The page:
Well hello! My name is Sarah, and I cook. While explaining to my sister that my goal this year was to to compile my favorite recipes and "become the half-blood prince of cookbooks", I had an idea - so share some of my experiences with you, the world. A combination of family favorites I've marked-up and changed (you know, Half-Blood Prince Style!), to new surprises I am excited about, to probably (let's face it) an idea that doesn't work, I am excited to share with you.
Also, my sister (the blonde one) mentioned that I probably shouldn't refer to "blood" while cooking. Looks like I've made party-foul #1. Many more to come, I am sure. (and I'm sorry.)
Lately I've been noticing that all the recipes I've flagged to make have the words "Brown Butter" in the title. Having never used browned butter before, I knew I had to remedy this Post Haste so that I would stop being daunted by the idea. And knew I had to do it quickly so that I can get started on my ever-growing list of things to try.
As it turns out "browned butter" is apparently code for "how to turn a kitchen staple into heaven."
So, let's start with the butter (a VERY good place to start). On one hand, you don't want just melted butter. On the other, butter burns (it's about 45 seconds after "perfection"). So how to walk that tight-rope between burned and delish and end up on the right-side of done... Here are my helpful tips for browning butter: Heat pan with your stove around "medium," cut-up butter (you don't have to wait for it to be room temperature - which is the thing I love best about this) and melt - stirring continuously.
Butter will foam up. Although I've been told the "foam subsides," what that really means is that foam goes from "huge" to "frothy." This picture, for example, is post-foam-subsiding.
And the butter goes from "nothing is happening" to "this smells wonderful" in the blink of an eye. Watch for small brown flecks, and stir until it starts smelling like heaven: nutty sweetness category. Then take it off the burner and transfer containers so it stops (or slows down) cooking.
This is a little dark. I learned a valuable lesson called "make sure to take it off the heat." However, I also learned a valuable lesson called "even if it's not perfect, this still tastes like awesome."
And now, so important, WAIT UNTIL COOLED. You don't want to go around cooking your eggs with your hot butter-heaven, do you? Well... I mean you do... just not yet.
Once the butter is cooling start your batter by creaming together the sugar/butter combo, add way more vanilla than the recipe calls for and, yada yada yada... your house smells like heaven. Heaven. I can not stress this enough. A note on these: they will be gooey (like cookies) when you take them out, so look for done-ness by tester, and not how they look. They will also set-up (like cookies) so it'll get better.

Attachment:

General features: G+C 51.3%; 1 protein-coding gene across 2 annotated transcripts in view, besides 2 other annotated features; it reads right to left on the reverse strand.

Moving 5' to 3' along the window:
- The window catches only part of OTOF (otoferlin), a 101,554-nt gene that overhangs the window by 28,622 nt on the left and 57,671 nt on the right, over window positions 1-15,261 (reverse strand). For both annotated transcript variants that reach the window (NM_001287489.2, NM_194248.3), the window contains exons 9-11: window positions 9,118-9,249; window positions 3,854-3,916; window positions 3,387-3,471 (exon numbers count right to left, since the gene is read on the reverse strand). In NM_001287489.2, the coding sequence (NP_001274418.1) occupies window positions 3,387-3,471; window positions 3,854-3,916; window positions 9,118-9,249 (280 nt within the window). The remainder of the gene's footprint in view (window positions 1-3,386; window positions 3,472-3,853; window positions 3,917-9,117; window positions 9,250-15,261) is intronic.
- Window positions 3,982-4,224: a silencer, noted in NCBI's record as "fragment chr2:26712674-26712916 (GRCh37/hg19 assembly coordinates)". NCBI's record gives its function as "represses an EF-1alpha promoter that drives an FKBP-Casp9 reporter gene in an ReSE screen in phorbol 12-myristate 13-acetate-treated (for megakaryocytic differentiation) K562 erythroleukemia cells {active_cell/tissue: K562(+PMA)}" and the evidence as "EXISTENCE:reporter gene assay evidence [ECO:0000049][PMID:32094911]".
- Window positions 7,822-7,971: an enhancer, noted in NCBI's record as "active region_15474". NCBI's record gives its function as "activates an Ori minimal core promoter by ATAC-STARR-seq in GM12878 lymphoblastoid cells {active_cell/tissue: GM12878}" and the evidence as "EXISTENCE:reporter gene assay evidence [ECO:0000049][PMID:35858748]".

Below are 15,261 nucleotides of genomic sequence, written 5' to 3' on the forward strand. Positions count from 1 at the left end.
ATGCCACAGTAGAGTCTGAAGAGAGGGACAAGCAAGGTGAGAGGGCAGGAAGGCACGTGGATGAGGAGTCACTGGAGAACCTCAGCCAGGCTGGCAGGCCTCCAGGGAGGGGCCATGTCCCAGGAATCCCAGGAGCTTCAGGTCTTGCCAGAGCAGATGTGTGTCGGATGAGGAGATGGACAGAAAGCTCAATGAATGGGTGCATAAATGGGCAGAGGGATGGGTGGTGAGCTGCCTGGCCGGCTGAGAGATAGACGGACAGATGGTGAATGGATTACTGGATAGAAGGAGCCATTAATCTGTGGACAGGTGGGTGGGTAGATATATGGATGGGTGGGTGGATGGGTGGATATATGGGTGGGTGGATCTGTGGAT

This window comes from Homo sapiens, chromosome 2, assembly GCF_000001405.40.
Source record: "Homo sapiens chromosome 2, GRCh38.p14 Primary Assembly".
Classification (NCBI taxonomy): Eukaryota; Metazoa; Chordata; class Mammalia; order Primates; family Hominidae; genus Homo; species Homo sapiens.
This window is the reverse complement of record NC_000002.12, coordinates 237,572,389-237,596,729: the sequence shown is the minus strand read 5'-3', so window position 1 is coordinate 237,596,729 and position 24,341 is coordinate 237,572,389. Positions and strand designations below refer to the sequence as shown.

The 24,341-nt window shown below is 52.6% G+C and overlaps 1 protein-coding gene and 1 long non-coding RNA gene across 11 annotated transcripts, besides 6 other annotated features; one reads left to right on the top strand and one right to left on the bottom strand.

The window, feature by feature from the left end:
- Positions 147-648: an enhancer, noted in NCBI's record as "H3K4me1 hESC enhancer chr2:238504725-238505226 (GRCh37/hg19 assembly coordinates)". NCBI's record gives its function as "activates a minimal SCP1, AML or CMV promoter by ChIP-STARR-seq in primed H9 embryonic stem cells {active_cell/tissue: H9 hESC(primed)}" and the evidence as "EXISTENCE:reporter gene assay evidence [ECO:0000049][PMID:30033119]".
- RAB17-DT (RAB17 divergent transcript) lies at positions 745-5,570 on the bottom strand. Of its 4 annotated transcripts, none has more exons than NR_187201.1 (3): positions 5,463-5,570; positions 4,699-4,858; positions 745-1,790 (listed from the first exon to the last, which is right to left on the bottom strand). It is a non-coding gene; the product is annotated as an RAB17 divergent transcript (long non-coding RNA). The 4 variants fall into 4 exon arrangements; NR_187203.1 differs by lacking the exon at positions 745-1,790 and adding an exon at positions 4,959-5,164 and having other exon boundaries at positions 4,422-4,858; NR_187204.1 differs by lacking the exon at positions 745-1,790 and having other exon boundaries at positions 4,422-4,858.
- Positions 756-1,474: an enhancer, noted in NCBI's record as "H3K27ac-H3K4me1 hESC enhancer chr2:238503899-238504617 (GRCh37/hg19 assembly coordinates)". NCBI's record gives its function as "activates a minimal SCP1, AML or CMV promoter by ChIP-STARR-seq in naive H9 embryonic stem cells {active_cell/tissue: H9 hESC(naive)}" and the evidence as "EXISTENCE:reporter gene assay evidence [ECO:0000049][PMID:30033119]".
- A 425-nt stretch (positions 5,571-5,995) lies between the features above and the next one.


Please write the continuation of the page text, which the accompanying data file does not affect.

Additionally, (and I am guilty guilty guilty...) wait until these are cooled to eat them. I promise, they get tastier as they cool. If you cut a nice steamy square even after waiting five (long) minutes, it tastes sweeter than the final (cooled) product.
And, my final cooking note... you've pretty much just made candy out of this butter. Which means that I suggest dishes to be on a "sooner" rather than "later" time-line. Or be prepared to scrub.
Brown Butter Toffee Blondies
Adapted from Martha Stewart
1 1/4 cups (2 1/2 sticks) butter
2 1/4 cups all-purpose flour
1 1/2 teaspoons baking powder
1 1/2 teaspoons salt
2 cups packed light-brown sugar
1/2 cup granulated sugar
3 large eggs
2 1/2 teaspoons pure vanilla extract (or more! Who is looking?)
1 cup Heath Toffee bits
1. Preheat oven to 350 degrees. Spray or butter/flour a 9-by-13-inch baking pan.
2. In a saucepan over medium heat, cook the butter until it turns golden brown. Pour the delicious mixture into a seperate container so it does not continue to cook and make all of your hard work for naught.
3. In a small bowl whisk together flour, baking powder, and salt.
4. In a seperate, larger bowl, mix cooled browned butter and both sugars with a wooden spoon until combined. Add eggs and beat, with hand mixer or using the paddle attachment on a stand mixer, on medium-high speed until the batter is light and fluffy, about 3 minutes. Add vanilla, and beat again to combine.
5. Add flour mixture, and toffee bits. Mix until thoroughly combined, and pour into prepared pan.
6. Bake until a cake tester inserted in the center comes out clean, 35 to 40 minutes (do not overbake). Transfer to a wire rack to cool completely before cutting into it. The center will be gooey (much like baking cookies) when these come out of the oven, so decide on "done-ness" based on the cake tester, and not what it looks like - you don't want to over-bake these darlings.